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NIH MedlinePlus the Magazine, Trusted Health Information from the National Institutes of Health

Hearing Loss

Managing Hearing Loss

Types of Hearing Loss

Hearing loss comes in many forms. It can range from a mild loss in which a person misses certain high-pitched sounds, such as the voices of women and children, to a total loss of hearing. It can be hereditary or it can result from disease, trauma, certain medications, or long-term exposure to loud noises.

Sensorineural hearing loss occurs when there is damage to the inner ear or the auditory nerve. This type of hearing loss is usually permanent.

Approximately 15 percent of American adults ages 18 and over (37.5 million) report some trouble hearing.

Conductive hearing loss occurs when sound waves cannot reach the inner ear. The cause may be earwax build-up, fluid, or a punctured eardrum. Medical treatment or surgery can usually restore conductive hearing loss.

A common problem is age-related hearing loss (presbycusis), which gradually occurs in many people as they grow older. Approximately one in three people in the United States between the ages of 65 and 74 has hearing loss, and nearly half of those older than 75 have difficulty hearing. Having trouble hearing can make it hard to understand and follow a doctor's advice, respond to warnings, and hear phones, doorbells, and smoke alarms. Hearing loss can also make it hard to enjoy talking with family and friends.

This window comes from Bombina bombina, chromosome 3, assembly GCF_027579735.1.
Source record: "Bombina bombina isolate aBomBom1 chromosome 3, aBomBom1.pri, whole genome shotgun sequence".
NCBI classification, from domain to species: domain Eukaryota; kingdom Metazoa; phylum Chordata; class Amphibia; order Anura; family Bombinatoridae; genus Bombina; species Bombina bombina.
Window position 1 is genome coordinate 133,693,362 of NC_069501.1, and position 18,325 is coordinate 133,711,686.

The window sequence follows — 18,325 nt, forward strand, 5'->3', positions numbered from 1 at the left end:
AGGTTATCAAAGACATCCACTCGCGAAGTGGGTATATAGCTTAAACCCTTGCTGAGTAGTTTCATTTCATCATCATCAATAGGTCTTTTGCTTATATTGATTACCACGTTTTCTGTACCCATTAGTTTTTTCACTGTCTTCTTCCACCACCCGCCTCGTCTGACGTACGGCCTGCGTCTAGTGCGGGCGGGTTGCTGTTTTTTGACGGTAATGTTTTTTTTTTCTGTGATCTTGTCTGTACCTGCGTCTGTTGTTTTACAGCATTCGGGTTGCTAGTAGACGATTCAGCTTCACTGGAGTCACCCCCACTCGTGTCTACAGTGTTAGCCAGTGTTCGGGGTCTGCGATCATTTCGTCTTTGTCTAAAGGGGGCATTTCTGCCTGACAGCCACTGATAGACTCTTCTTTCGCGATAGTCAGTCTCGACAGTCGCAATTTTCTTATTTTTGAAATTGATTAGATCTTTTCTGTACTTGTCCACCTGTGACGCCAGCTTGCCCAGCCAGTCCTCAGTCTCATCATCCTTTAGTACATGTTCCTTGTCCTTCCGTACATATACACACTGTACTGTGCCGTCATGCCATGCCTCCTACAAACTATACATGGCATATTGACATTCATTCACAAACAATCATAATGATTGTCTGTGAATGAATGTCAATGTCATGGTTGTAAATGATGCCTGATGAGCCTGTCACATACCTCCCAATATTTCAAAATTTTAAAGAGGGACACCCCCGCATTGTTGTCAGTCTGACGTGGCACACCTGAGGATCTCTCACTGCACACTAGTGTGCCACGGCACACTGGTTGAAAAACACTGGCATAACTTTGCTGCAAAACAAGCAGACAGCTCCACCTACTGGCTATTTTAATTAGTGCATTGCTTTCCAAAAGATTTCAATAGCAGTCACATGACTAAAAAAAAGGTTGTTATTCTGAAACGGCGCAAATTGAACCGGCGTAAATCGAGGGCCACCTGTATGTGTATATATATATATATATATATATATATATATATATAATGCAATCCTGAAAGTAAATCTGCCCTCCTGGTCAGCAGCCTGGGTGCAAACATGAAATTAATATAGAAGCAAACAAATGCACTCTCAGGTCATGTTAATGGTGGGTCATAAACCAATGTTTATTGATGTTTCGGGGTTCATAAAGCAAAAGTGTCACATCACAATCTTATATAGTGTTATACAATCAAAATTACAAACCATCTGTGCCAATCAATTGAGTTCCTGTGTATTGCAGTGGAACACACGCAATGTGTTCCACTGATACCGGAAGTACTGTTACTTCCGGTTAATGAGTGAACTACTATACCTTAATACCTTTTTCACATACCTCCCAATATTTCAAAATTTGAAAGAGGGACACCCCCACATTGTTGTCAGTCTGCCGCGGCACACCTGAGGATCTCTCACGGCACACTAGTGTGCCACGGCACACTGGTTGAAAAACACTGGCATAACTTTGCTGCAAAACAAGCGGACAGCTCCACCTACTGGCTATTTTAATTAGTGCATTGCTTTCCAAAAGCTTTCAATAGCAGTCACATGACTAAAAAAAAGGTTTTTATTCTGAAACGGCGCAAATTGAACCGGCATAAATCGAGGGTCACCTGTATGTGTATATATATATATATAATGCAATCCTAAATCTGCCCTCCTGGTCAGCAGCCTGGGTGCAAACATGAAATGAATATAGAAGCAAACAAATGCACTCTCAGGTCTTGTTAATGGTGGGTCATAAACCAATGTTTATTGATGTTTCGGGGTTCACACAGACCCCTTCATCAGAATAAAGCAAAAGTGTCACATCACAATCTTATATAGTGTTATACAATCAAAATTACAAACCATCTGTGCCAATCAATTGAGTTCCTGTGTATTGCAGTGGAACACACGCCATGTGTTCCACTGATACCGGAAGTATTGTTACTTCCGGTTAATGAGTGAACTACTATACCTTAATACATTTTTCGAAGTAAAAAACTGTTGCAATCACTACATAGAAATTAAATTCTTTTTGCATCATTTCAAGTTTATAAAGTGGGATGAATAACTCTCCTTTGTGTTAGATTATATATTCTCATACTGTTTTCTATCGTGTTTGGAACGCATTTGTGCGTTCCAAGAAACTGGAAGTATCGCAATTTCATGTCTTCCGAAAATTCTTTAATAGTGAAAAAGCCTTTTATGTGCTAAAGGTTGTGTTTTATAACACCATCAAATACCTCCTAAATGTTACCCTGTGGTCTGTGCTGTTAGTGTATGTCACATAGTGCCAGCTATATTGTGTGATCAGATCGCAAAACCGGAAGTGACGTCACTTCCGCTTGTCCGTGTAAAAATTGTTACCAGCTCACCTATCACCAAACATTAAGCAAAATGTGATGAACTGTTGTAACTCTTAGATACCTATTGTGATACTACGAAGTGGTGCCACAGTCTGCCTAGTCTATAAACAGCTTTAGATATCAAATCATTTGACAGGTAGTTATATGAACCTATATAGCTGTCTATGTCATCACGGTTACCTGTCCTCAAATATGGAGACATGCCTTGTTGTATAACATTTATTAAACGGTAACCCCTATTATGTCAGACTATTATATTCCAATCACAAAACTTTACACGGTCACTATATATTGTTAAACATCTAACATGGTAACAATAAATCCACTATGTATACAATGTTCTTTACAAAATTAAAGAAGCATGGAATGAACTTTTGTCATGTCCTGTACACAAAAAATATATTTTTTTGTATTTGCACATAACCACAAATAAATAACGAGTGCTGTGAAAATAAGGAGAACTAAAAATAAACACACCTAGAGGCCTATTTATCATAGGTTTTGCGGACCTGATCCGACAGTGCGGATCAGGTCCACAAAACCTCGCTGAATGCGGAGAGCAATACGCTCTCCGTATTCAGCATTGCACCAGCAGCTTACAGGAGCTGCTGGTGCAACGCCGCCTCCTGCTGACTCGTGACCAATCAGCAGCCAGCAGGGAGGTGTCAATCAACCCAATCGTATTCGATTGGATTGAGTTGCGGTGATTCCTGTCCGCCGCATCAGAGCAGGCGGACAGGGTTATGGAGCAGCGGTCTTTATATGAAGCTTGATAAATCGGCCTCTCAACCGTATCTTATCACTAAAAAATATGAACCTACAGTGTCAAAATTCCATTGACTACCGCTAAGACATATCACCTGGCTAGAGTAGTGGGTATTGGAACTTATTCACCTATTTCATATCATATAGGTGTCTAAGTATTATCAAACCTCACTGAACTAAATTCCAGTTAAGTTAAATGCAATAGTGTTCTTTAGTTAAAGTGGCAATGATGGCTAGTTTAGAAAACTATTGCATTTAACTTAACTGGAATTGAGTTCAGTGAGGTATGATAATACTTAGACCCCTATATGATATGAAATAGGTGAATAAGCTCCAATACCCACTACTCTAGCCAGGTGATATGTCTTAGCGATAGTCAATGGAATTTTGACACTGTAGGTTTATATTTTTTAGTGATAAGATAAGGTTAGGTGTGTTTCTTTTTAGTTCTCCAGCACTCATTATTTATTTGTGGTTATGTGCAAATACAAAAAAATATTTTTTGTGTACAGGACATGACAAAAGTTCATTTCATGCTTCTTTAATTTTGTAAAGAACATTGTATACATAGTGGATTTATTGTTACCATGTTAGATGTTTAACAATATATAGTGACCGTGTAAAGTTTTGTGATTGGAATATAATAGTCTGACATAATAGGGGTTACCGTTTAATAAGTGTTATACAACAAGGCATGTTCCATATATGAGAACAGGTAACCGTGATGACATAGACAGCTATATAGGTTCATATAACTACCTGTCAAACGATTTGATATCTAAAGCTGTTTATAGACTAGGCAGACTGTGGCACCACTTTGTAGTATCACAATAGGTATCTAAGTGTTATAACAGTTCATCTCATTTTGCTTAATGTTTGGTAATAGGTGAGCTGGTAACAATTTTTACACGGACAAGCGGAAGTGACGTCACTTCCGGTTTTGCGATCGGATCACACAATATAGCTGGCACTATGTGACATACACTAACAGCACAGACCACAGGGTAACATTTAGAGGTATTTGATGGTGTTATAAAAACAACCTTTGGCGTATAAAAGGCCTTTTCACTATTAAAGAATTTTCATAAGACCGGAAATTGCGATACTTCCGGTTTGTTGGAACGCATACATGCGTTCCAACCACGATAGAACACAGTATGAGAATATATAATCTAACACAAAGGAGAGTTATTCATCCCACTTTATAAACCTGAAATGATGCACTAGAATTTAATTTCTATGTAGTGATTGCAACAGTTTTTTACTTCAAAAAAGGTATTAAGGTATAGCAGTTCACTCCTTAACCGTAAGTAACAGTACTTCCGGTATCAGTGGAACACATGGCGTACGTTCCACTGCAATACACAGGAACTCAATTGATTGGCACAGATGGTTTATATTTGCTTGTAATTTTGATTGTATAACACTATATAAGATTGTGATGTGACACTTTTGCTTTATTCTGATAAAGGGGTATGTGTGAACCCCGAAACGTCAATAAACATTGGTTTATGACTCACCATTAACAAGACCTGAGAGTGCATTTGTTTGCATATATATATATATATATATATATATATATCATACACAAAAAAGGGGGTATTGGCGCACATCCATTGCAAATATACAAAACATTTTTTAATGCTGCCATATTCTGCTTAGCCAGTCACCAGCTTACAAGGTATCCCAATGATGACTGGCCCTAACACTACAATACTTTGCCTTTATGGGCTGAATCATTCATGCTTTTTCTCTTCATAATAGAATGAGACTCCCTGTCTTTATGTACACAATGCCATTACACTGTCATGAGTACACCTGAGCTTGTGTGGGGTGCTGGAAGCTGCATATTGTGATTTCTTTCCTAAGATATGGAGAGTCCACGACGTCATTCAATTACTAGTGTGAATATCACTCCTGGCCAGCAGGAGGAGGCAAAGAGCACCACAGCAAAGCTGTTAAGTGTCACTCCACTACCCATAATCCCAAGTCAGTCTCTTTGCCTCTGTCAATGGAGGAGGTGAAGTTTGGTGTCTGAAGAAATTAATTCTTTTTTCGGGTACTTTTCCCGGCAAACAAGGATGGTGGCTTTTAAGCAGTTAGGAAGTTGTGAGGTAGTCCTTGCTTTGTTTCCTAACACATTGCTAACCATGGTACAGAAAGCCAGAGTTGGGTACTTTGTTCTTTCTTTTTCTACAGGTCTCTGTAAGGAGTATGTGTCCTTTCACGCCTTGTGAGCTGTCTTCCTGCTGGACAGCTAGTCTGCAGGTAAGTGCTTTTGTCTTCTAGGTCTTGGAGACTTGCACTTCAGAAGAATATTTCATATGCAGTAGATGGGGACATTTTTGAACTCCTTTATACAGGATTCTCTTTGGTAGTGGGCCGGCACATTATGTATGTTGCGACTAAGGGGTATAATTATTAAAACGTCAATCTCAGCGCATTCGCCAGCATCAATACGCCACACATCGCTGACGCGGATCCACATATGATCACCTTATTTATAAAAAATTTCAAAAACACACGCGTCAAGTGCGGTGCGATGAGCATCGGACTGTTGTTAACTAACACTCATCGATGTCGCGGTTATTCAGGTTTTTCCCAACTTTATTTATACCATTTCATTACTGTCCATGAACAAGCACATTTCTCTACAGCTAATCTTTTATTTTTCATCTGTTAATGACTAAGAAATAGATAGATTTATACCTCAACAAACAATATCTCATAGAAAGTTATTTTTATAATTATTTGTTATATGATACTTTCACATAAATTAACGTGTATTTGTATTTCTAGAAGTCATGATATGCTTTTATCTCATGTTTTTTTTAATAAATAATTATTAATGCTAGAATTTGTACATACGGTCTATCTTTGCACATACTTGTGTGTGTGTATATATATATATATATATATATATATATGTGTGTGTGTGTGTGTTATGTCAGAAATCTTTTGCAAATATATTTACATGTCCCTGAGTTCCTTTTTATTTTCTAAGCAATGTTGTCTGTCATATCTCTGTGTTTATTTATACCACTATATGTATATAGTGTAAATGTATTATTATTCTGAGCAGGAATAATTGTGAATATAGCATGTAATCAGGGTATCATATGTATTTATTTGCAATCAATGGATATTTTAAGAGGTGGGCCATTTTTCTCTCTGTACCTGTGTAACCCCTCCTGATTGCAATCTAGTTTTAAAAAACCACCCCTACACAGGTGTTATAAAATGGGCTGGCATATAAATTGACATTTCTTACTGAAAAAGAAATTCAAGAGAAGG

Age-related hearing loss is gradual, so you may not realize that you've lost some of your ability to hear. There are many causes of age-related hearing loss. Most commonly, it arises from complex changes along the nerve pathways from the ear to the brain.

Many people may have a combination of both noise-induced hearing loss and hearing loss from aging. Noise-induced hearing loss can be prevented by lowering the volume, moving away from the noise, or wearing hearing protectors, such as earplugs or earmuffs.

Hearing Loss Can Lead to Other Problems

Some people may not want to admit they have trouble hearing. Older people who can't hear well may become depressed or may withdraw from others to avoid feeling frustrated or embarrassed about not understanding what is being said. Sometimes, older people are mistakenly thought to be confused, unresponsive, or uncooperative just because they don't hear well.

Hearing problems that are ignored or untreated can get worse. If you have a hearing problem, you can get help. See your doctor. Hearing aids, special training, certain medicines, and surgery are some of the choices that can help people with hearing problems, but they are not a cure.

Spring 2015 Issue: Volume 10 Number 1 Page 8